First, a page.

13 stunning photos that might win the Wildlife Photographer of the Year contest.

The Wildlife Photographer of the Year contest is mostly “Planet Earth” encounters “Survivor.”

For the past 52 years, the rival has introduced us to some of the most remarkable portraits of the natural world. This year was no different, enticing roughly 50,000 submissions from professional and amateur photographers from around the world.

On Sept. 12, the controversy managed to restrict that stunning number of enterings down to a handful of finalists, liberating 13 marvelous portraits to the public. From the terrorizing glare of a bald eagle to tender times between a mama bring and greenhorn, each one of these portraits is a truly remarkable peek into life on Earth.

The final winners will be announced on Oct. 17, after which they’ll go on display at the Natural History Museum in London, which develops and grows the contest.

Check out the 13 finalists below.

1. “Swim gym” by Laurent Ballesta

A female Weddell seal introduces her pup to the thinks of their underwater nature. While seal pups are born on the sparkler, by the time they’re adults, they’ll outclass even best available human divers. Photo by Laurent Ballesta/ Wildlife Photographer of the Year, to take away the coast of eastern Antarctica.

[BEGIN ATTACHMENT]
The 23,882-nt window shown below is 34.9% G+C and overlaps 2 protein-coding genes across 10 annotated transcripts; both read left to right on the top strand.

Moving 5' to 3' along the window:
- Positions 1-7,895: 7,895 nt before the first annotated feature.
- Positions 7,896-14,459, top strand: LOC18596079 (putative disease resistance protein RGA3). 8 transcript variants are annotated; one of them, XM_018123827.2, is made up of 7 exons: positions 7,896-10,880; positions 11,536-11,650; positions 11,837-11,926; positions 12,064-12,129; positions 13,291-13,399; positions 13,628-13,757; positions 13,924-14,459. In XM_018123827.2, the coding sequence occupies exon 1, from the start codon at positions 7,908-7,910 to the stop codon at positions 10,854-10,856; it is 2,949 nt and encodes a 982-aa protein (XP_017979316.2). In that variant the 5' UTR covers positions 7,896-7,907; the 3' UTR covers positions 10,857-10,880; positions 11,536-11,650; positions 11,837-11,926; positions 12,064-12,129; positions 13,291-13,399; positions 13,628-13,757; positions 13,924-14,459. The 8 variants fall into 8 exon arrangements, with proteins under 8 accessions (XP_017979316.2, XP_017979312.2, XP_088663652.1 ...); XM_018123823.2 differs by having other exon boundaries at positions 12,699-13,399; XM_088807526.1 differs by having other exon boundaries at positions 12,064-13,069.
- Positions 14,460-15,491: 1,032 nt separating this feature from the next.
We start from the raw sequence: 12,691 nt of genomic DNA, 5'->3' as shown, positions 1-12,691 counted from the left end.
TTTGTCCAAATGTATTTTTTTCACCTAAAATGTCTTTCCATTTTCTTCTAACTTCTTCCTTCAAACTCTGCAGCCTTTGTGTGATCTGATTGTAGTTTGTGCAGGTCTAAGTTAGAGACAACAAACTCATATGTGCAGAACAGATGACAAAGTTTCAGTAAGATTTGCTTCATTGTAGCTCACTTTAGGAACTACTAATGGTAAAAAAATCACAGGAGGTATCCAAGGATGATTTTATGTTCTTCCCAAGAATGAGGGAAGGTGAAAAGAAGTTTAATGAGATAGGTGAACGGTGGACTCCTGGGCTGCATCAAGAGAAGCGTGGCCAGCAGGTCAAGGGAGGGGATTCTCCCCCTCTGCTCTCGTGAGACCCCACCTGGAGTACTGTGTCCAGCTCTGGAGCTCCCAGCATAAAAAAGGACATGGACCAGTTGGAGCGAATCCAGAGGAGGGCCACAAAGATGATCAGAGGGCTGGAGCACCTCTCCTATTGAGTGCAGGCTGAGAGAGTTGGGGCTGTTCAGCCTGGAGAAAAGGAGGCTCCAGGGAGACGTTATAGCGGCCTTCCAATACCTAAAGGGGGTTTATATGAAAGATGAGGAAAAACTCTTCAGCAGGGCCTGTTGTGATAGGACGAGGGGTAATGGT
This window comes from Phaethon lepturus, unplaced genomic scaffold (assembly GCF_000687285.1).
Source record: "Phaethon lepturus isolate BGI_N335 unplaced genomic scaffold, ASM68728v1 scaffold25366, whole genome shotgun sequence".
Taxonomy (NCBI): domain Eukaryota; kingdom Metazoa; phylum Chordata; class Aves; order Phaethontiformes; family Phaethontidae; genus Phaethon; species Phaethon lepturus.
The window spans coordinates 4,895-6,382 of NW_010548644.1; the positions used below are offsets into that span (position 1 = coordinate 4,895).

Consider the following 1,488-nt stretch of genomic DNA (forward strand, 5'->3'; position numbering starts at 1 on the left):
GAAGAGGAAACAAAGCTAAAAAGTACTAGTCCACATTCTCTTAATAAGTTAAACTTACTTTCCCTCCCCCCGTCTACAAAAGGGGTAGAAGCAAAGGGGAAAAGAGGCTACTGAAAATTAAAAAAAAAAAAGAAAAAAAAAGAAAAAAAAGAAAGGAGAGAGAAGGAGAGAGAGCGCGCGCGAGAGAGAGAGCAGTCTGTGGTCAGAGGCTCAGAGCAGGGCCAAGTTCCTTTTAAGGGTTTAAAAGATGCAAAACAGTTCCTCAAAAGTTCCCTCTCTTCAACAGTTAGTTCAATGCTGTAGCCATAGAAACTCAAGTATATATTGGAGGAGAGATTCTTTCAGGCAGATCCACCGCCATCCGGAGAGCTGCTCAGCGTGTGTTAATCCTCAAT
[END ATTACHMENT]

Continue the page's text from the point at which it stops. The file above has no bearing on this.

2. “Arctic treasure” by Sergey Gorshkov

Caught red-handed with a stolen egg, this arctic fox isn’t likely to give up its life of crime anytime soon. Arctic foxes can embezzle up to 40 eggs a date, embed them in the icy soil for future consumption. When the long, dark wintertime eventually arrives, these illicit stashes will be a lifeline for this fox and its packages. Photo by Sergey Gorshkov/ Wildlife Photographer of the Year, made on Wrangel Island, Russia.

3. “The power of the matriarch” by David Lloyd

Lloyd captivated the image of this female African elephant in Kenya. Likely the matriarch of her flock, Lloyd says her gaze is fraught with “respect and knowledge — the essence of sentience.” Photo by David Lloyd/ Wildlife Photographer of the Year.

4. “Romance among the angels” by Andrey Narchuk

One day while diving in the Sea of Okhostk north of Japan, Narchuk noticed himself surrounded by law ocean angels( a type of naval shellfish that is related to snails ). He managed to capture a handful of image before he had to surface. The next day, they had all disappeared. Photo by Andrey Narchuk/ Wildlife Photographer of the Year.

5. “The insiders” by Qing Lin

You might think “insiders” refers to the clownfish, but if you gape closely, you can see that each carries a small crustacean known as an isopod in its opening. These strange humen are parasites that eat and eventually supersede the fish’s tongue. Chilling. Photo by Qing Lin/ Wildlife Photographer of the Year, taken in the Lembeh Strait in Indonesia.

6. “Sewage surfer” by Justin Hofman